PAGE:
Christians are “in Christ” under the New Covenant. But, of course, there was first an Old Covenant, and that covenant also was one of election. God chose/elected a people to belong to him, through one man…Abraham. He didn’t choose individuals and then place them into Israel. He chose Abraham and promised the blessings to all who would descend from him or convert to Judaism. So a Jew could say that God “chose us in him” where “us” refers to the Jews as a people and “him” is Abraham, and not at all mean that God chose the Jews on an individual basis, the same way that Paul uses the expression to refer to the church being chosen in Christ. We even have God saying that nations are blessed “in” Abraham in the story of Sodom and Gomorrah.
The LORD said, “Shall I hide from Abraham what I am about to do, seeing that Abraham shall surely become a great and mighty nation, and all the nations of the earth shall be blessed in him? – Genesis 18:17-18
Of course, the chosen people, Israel, and the chosen people, the church, are not completely analogous because most Jews were counted among the chosen by birth and Christians are counted among the chosen not by birth but by faith. Those Jews who, like Abraham, were counted righteous by their faith are then doubly chosen. It seems to me that “from the foundation of the world” God had elected two chosen peoples. The Israelites, fathered by Abraham, to whom, as Paul says in Romans 9, “belong the adoption, the glory, the covenants, the giving of the law, the worship, and the promises…the patriarchs, and from their race, according to the flesh, is the Christ, who is God over all,” are the chosen “according to the flesh.” The church, those who are “in Christ” by faith, whether they lived under the Old Covenant or the New, are God’s chosen people according to the Spirit.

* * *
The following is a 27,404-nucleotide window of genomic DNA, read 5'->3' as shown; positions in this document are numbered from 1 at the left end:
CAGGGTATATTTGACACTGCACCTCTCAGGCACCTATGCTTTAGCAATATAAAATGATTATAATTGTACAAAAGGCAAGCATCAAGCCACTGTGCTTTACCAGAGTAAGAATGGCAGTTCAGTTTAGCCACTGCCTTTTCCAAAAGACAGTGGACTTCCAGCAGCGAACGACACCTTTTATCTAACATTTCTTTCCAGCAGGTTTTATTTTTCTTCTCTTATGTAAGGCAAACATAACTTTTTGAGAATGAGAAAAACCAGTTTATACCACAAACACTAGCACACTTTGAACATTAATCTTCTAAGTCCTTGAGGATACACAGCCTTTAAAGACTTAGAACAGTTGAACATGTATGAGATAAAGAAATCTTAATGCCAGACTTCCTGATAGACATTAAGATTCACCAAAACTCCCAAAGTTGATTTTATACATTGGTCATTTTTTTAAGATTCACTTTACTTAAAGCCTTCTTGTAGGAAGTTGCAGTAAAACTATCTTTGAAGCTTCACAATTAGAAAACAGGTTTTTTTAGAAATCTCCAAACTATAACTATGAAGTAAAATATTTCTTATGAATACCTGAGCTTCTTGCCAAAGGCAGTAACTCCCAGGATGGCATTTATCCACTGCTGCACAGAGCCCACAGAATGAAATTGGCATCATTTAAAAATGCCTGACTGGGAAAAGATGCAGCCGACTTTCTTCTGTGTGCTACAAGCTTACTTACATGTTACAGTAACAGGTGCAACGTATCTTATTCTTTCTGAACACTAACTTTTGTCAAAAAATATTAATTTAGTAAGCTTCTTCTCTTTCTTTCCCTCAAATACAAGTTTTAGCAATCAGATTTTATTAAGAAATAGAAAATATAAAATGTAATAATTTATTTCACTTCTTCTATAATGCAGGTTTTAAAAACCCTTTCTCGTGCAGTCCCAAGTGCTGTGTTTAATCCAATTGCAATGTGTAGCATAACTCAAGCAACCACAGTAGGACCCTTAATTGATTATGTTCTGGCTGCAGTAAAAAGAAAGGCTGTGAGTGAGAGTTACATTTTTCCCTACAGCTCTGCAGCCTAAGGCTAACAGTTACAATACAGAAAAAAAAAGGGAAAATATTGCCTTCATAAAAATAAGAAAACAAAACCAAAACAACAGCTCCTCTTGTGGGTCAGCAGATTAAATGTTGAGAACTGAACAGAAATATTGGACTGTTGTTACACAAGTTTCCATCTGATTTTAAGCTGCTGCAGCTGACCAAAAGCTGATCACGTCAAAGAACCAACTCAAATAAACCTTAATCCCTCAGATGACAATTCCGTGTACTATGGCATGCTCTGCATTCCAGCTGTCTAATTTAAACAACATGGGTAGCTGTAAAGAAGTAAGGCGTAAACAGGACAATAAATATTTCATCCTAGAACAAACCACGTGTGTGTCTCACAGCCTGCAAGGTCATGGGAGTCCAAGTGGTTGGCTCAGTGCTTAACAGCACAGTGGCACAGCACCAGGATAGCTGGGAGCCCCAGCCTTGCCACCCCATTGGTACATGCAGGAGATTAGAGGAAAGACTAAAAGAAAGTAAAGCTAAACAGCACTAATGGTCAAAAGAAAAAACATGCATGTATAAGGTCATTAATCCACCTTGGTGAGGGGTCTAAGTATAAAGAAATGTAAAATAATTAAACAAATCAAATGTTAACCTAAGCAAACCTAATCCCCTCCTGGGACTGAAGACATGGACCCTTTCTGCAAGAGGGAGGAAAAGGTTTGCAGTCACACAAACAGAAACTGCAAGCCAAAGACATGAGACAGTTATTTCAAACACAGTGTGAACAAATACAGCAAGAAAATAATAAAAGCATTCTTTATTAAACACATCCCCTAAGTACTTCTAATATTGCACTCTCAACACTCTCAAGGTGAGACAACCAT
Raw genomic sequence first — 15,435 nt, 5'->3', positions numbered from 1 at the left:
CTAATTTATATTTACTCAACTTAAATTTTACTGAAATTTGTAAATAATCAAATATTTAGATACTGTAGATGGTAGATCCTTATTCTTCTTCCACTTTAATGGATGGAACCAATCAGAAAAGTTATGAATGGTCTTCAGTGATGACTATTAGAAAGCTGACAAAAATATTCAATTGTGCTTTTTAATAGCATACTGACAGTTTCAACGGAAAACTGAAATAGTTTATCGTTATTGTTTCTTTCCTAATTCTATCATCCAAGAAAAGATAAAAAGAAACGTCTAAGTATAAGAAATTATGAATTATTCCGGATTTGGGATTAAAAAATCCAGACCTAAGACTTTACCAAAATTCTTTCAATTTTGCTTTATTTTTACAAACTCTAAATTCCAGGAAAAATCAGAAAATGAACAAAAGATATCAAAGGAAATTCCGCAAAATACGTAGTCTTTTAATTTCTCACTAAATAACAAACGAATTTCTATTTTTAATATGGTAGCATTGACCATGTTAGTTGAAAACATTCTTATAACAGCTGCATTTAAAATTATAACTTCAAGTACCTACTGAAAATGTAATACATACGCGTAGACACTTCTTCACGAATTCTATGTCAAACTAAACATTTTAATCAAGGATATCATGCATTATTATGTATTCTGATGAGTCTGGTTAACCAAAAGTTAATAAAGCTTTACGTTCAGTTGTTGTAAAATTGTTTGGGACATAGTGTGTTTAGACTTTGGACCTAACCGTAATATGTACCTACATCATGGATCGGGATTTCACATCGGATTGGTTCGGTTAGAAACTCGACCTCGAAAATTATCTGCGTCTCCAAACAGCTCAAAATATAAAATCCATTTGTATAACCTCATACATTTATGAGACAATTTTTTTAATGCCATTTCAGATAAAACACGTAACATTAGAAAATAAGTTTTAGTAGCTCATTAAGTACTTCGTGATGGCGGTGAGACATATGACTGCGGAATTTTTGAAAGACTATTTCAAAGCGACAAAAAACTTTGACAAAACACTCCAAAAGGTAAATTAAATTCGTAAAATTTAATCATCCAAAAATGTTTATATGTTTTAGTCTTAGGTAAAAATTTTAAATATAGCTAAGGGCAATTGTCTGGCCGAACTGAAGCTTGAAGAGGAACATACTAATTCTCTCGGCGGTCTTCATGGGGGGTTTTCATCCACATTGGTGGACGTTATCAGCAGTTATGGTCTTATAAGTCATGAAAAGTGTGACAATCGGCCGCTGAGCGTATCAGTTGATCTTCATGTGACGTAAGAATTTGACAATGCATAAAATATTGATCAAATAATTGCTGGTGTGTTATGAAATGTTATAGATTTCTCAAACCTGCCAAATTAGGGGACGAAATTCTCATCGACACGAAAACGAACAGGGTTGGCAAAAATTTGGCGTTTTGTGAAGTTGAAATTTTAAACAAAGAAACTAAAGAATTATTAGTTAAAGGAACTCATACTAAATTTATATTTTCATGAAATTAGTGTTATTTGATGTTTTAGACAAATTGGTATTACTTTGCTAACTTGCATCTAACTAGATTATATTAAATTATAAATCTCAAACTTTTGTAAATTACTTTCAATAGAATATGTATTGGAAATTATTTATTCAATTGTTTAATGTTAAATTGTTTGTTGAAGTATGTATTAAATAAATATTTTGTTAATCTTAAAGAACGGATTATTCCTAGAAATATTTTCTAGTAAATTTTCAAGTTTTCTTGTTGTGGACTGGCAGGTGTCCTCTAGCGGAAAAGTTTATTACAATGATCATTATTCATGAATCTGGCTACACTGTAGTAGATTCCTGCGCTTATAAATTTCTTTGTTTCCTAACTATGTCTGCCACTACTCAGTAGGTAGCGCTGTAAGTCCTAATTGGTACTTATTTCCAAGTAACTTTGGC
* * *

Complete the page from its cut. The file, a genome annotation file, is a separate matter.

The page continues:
Another important consideration regarding election under the New Covenant is the scriptural teaching of Jesus himself being the chosen one.
“Behold my servant, whom I uphold, my chosen, in whom my soul delights.” Isaiah 42:1a
And a voice came out of the cloud, saying, “This is my Son, my Chosen One; listen to him!” Luke 9:35
For it stands in Scripture: “Behold, I am laying in Zion a stone, a cornerstone chosen and precious, and whoever believes in him will not be put to shame.” 1 Peter 2:6
This reality appears to give support to the corporate view because if Jesus is the focus of God’s election, it follows naturally and logically that those who identify themselves with and are therefore “in” him are considered chosen and elect as well…because of their identification with him. They become elect when they identify with/believe in him, but not before. The Reformed view which has God electing individuals and then “attaching” them, as Greg Koukl puts it, to Jesus the Elect One, seems less reasonable and simple than the Arminian view.
There’s so much more that can be said about the opposing views of election, of course, and I’ve addressed them before here, here, and here. A number of scriptural passages seem to support the Reformed view and in Greg’s response to my request for his input he mentioned a few of them. Next time I’m going to address those.
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Caroline, thanks for this first post on election contrasted with free will. I’m in the middle of the debate as I think we’ve discussed before. Thanks for further elaborating on the Arminian position.